As a pastor, I get to be part of some of the intimate and significant times in peoples’ lives. Baptisms, when the family comes together with the church to welcome someone into the communion of saints, are always a joy. Weddings, when two people commit to share a life of love and companionship with one another reflecting the love of Christ in their love for one another, can be fun as long as the extended family gets along reasonably well and no one gets too drunk.
The thing is, though, baptisms and weddings, while they certainly can be emotional times, are not usually events during which people completely let their guard down. Funerals, however, can be a different story. Whether the death is a sudden surprise, or has been expected (and sometimes hoped for), coming to grips with the finality of death can be surprisingly disorienting.
I’ve had the privilege of being with all different kinds of people in the aftermath of a death, and I’ve noticed a difference between those who are active members of a church community and those who aren’t. The difference is in how different people deal with death. Those who are active in a faith community are certainly distraught, but in the midst of their grief, they seem to have a solid foundation on which to spiritually stand. Those who are not active in a congregation (including those who are members, but aren’t around very often) tend to spiritually flail a lot more. Their reaction to the death makes me think of our natural reaction to an earthquake, when that which we relied on to be solid is no longer reliable.
This lack of stability and foundation, and perhaps an unnatural sterilization of the dying process is, I believe, where so many new dying and funeral traditions originate. But there is honor and dignity and foundation and stability in those ‘tried-and-true’ practices. For instance, providing hospice care for a dying person and their family can be a wonderful thing. To have someone available who is familiar with the physiological and psychological and emotional and spiritual things folks might go through can be an amazing gift.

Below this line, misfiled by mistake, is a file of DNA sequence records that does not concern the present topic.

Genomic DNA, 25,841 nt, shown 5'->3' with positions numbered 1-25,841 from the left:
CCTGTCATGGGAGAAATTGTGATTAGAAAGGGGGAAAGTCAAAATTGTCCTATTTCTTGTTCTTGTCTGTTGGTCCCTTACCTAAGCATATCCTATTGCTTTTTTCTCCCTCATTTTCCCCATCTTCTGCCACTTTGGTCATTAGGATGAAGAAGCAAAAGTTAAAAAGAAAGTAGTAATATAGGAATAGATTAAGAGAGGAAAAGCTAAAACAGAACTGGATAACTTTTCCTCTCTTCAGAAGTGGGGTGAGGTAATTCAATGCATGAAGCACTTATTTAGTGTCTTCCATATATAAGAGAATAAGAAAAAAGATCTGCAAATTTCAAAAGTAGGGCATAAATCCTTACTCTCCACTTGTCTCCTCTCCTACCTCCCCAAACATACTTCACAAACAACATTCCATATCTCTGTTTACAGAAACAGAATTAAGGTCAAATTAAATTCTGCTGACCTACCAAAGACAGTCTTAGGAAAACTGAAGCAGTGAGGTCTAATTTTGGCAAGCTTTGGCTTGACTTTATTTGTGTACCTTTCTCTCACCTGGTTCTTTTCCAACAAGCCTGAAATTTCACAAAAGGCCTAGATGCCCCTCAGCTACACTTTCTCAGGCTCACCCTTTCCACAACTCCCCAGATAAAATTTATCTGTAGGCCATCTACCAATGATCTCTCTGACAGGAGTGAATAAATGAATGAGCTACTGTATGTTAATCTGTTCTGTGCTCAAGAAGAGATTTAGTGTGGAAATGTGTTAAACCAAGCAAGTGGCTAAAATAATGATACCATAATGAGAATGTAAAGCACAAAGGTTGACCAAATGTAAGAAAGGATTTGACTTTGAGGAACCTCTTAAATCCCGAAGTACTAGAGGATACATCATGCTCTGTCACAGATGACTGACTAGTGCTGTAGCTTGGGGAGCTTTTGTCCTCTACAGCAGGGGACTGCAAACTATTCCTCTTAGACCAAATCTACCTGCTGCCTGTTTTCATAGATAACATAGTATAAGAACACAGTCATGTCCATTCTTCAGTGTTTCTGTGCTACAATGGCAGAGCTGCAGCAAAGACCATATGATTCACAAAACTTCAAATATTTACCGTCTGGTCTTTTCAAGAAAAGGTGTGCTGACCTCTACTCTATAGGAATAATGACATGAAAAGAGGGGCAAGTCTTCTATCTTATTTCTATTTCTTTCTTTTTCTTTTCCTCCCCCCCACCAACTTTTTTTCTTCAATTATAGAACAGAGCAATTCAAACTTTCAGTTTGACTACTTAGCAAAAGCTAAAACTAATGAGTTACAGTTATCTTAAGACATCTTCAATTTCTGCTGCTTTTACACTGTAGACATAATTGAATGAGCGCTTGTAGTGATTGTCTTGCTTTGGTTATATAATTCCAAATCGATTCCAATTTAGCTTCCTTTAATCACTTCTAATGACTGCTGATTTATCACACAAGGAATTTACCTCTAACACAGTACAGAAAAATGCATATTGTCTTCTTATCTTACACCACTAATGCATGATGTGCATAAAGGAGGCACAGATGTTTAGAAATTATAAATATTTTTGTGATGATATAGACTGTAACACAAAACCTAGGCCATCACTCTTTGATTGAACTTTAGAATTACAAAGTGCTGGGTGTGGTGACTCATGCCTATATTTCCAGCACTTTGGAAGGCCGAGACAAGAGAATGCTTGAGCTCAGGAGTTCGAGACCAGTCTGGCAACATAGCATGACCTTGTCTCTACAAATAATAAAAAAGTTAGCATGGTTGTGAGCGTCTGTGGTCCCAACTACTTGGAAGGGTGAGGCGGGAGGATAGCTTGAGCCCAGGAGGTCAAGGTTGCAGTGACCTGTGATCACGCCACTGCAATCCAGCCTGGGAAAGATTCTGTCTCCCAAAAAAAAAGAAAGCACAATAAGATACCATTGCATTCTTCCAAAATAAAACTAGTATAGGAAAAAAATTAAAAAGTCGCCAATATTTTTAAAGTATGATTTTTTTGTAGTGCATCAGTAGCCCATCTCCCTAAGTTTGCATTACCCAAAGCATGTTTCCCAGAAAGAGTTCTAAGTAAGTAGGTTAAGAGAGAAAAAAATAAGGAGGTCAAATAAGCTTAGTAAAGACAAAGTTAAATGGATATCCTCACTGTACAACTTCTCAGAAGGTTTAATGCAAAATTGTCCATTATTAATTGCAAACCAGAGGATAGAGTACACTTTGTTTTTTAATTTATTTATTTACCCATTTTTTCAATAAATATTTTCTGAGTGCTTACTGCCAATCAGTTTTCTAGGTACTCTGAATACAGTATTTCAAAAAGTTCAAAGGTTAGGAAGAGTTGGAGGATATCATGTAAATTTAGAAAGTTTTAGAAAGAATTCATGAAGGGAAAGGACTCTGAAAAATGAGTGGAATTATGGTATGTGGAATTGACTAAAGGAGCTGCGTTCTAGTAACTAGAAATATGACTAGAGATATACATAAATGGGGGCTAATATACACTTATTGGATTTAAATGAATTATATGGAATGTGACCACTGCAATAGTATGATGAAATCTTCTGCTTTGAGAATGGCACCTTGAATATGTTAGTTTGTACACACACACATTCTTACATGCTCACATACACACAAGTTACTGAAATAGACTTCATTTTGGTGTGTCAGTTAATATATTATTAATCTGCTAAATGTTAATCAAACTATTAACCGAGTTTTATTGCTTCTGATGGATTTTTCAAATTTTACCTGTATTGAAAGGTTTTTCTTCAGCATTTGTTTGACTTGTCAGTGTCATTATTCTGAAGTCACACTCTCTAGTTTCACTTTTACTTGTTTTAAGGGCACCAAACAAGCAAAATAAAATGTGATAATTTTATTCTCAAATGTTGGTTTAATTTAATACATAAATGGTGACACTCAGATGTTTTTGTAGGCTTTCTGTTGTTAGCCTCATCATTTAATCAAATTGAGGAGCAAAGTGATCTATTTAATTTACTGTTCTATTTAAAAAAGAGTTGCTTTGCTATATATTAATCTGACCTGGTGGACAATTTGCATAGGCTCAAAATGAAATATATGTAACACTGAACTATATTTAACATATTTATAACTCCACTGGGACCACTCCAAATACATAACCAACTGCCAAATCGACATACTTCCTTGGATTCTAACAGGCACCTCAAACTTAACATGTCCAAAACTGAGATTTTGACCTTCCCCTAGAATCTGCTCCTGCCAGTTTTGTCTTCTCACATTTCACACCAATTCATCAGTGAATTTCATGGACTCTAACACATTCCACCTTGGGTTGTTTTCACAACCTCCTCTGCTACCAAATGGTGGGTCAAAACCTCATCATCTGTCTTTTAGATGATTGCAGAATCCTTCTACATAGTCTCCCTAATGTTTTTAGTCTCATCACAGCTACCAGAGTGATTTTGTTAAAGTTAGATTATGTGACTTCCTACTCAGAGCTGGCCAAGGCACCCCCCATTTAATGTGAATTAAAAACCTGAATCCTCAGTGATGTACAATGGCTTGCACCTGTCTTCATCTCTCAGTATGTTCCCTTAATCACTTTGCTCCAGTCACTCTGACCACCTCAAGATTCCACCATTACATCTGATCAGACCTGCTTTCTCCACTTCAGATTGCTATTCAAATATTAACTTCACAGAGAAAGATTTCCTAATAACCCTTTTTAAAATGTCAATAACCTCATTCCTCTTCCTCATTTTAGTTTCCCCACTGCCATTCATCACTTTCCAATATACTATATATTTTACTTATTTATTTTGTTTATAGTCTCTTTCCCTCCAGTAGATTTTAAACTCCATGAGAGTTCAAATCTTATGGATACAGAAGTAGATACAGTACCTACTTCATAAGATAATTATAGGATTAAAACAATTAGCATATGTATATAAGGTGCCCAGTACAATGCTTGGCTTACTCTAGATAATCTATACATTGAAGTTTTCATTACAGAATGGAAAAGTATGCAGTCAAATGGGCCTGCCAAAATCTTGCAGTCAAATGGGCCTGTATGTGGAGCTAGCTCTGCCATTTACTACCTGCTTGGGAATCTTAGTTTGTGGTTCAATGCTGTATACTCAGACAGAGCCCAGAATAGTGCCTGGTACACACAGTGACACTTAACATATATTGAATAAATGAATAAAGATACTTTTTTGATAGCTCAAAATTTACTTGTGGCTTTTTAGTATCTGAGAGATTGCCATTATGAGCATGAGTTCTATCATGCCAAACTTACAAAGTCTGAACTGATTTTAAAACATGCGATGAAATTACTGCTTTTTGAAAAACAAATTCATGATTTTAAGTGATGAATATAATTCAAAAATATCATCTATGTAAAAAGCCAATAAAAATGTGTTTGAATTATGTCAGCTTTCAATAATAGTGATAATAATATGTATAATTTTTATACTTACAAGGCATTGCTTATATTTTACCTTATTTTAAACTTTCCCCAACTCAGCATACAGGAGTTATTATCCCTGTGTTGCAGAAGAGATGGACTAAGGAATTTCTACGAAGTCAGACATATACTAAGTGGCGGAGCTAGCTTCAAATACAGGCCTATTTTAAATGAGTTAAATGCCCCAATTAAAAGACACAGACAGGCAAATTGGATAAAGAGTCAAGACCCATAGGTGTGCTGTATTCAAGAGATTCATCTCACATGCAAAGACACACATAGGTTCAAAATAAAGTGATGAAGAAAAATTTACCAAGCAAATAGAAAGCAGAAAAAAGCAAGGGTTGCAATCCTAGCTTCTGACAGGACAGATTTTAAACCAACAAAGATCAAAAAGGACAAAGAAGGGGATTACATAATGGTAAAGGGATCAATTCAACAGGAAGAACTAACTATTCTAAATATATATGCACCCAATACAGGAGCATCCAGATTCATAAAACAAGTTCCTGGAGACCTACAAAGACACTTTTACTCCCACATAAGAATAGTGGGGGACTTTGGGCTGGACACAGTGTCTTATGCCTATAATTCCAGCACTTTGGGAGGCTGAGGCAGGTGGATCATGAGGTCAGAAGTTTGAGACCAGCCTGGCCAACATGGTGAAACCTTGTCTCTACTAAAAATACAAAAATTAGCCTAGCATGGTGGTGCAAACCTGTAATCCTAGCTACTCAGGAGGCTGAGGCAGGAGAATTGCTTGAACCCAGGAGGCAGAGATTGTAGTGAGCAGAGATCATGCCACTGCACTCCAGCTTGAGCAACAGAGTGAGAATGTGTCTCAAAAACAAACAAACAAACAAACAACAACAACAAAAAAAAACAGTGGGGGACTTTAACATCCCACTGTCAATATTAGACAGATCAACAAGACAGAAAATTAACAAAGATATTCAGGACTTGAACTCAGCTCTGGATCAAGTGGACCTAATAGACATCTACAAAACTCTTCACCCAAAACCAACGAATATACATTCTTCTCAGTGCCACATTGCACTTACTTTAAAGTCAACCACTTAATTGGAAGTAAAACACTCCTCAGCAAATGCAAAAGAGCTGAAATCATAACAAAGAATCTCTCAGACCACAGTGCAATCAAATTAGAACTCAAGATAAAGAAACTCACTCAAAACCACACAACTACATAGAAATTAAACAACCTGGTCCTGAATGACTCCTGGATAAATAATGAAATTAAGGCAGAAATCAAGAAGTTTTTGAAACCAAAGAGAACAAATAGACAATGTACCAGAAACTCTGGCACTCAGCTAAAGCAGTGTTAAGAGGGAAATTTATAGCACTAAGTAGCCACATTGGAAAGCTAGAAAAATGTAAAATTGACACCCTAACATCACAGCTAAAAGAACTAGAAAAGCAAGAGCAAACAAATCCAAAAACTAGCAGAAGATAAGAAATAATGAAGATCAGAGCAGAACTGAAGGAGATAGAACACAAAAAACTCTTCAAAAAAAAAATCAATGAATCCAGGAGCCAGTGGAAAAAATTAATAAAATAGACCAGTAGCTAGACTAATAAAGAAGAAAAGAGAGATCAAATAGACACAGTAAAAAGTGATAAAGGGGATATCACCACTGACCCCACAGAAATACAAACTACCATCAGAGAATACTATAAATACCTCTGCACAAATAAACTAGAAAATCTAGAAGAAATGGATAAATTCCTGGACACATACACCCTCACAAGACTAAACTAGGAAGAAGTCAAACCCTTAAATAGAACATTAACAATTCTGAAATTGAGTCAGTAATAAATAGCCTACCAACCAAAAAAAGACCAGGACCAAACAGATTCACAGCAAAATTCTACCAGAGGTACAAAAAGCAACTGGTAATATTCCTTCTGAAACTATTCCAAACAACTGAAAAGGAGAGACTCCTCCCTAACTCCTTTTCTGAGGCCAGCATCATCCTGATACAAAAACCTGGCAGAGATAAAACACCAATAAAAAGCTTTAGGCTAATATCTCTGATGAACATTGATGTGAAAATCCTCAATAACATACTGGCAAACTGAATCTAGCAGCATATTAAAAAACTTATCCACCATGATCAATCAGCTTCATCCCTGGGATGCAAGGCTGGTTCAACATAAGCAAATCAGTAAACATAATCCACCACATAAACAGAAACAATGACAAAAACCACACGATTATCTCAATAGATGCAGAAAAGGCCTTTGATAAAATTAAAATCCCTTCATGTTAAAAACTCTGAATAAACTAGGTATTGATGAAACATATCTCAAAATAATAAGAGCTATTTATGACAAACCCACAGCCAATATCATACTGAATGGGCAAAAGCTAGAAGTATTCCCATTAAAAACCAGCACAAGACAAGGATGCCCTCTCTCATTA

However, sometimes even hospice doesn’t live up to its good reputation. Once, one of the saints of the church was dying, and the family invited hospice to be with him and them. However, in this instance, hospice was not very attentive, not very available, and not very helpful. As disheartening as this might be, I believe it was a gift to the family. They were required to tend more closely to their husband/father/grandfather’s physical needs, which gave them the opportunity to be family together in ways they might not have been able to if the ‘hired help’ was doing those jobs.
What I saw through the days while they waited for his last breath is what I picture from the ‘olden days’. In one room there was what used to be known as the death bed, where the dying person lay, awake and lucid at first, but sleeping more and more as the days went on. In the other rooms of the home, the family sat around doing a number of different things. They worried about their husband/(grand)father; they talked about the past; they talked about the upcoming funeral; they talked about their life; they watched television and checked in at work; they ate together, and welcomed friends into the space for visits. It was a transitional space between the death room and the world all around that just kept on going. They made sure someone was always with him to keep him company, so he was not alone in this world when the time came to be welcomed in to the heavenly kingdom.
There were days of what used to be known as death watch, where time slowed or stood still and nothing else was as important as being together. Then, when he died, preparing for the funeral was more important than the rest of life. We gathered for the funeral, proclaimed to one another the grace of God, laid his body to rest, and life for the family began to start again.
They are certainly sad; they continue to grieve; but they’ve never ‘flailed’ spiritually because of the solid foundation of faith that each of them, and they together, have grown in to since they were born.
There’s nothing wrong with new traditions ~ but sometimes, what made sense hundreds of years ago might make sense today as well.